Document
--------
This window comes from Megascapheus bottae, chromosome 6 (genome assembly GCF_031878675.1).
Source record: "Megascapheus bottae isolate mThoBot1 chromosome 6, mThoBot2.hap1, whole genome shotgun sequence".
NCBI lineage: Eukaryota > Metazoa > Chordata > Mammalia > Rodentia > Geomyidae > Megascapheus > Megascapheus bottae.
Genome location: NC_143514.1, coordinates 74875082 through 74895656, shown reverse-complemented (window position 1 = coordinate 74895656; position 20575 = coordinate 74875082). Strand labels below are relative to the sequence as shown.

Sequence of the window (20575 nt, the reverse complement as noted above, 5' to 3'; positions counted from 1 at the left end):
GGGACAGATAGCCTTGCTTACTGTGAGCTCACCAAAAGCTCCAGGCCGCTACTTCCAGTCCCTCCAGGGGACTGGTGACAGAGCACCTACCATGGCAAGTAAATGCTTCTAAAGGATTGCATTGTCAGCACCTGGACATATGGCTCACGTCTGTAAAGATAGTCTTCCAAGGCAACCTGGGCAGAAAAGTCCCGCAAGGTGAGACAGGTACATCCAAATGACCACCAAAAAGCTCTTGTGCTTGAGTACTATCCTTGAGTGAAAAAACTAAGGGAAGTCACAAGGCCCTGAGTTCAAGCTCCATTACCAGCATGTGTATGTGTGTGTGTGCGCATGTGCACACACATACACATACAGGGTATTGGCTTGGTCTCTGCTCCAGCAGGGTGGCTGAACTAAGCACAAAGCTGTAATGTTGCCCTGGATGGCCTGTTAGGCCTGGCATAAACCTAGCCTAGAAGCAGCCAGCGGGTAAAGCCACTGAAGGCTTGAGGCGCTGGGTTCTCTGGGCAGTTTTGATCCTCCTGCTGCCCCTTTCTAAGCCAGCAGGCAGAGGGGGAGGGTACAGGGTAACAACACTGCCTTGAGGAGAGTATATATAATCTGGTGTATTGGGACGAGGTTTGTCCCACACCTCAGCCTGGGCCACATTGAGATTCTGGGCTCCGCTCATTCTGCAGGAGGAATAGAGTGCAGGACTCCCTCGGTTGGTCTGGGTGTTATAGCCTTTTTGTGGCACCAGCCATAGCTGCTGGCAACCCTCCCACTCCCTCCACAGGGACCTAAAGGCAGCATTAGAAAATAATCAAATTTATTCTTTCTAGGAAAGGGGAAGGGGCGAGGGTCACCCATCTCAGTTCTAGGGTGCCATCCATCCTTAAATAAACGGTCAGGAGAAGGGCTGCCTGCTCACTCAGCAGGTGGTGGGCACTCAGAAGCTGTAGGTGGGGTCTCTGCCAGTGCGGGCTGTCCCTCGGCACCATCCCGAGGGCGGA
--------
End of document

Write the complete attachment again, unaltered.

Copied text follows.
This window comes from Megascapheus bottae, chromosome 6 (genome assembly GCF_031878675.1).
Source record: "Megascapheus bottae isolate mThoBot1 chromosome 6, mThoBot2.hap1, whole genome shotgun sequence".
NCBI lineage: Eukaryota > Metazoa > Chordata > Mammalia > Rodentia > Geomyidae > Megascapheus > Megascapheus bottae.
Genome location: NC_143514.1, coordinates 74875082 through 74895656, shown reverse-complemented (window position 1 = coordinate 74895656; position 20575 = coordinate 74875082). Strand labels below are relative to the sequence as shown.

Sequence of the window (20575 nt, the reverse complement as noted above, 5' to 3'; positions counted from 1 at the left end):
GGGACAGATAGCCTTGCTTACTGTGAGCTCACCAAAAGCTCCAGGCCGCTACTTCCAGTCCCTCCAGGGGACTGGTGACAGAGCACCTACCATGGCAAGTAAATGCTTCTAAAGGATTGCATTGTCAGCACCTGGACATATGGCTCACGTCTGTAAAGATAGTCTTCCAAGGCAACCTGGGCAGAAAAGTCCCGCAAGGTGAGACAGGTACATCCAAATGACCACCAAAAAGCTCTTGTGCTTGAGTACTATCCTTGAGTGAAAAAACTAAGGGAAGTCACAAGGCCCTGAGTTCAAGCTCCATTACCAGCATGTGTATGTGTGTGTGTGCGCATGTGCACACACATACACATACAGGGTATTGGCTTGGTCTCTGCTCCAGCAGGGTGGCTGAACTAAGCACAAAGCTGTAATGTTGCCCTGGATGGCCTGTTAGGCCTGGCATAAACCTAGCCTAGAAGCAGCCAGCGGGTAAAGCCACTGAAGGCTTGAGGCGCTGGGTTCTCTGGGCAGTTTTGATCCTCCTGCTGCCCCTTTCTAAGCCAGCAGGCAGAGGGGGAGGGTACAGGGTAACAACACTGCCTTGAGGAGAGTATATATAATCTGGTGTATTGGGACGAGGTTTGTCCCACACCTCAGCCTGGGCCACATTGAGATTCTGGGCTCCGCTCATTCTGCAGGAGGAATAGAGTGCAGGACTCCCTCGGTTGGTCTGGGTGTTATAGCCTTTTTGTGGCACCAGCCATAGCTGCTGGCAACCCTCCCACTCCCTCCACAGGGACCTAAAGGCAGCATTAGAAAATAATCAAATTTATTCTTTCTAGGAAAGGGGAAGGGGCGAGGGTCACCCATCTCAGTTCTAGGGTGCCATCCATCCTTAAATAAACGGTCAGGAGAAGGGCTGCCTGCTCACTCAGCAGGTGGTGGGCACTCAGAAGCTGTAGGTGGGGTCTCTGCCAGTGCGGGCTGTCCCTCGGCACCATCCCGAGGGCGGA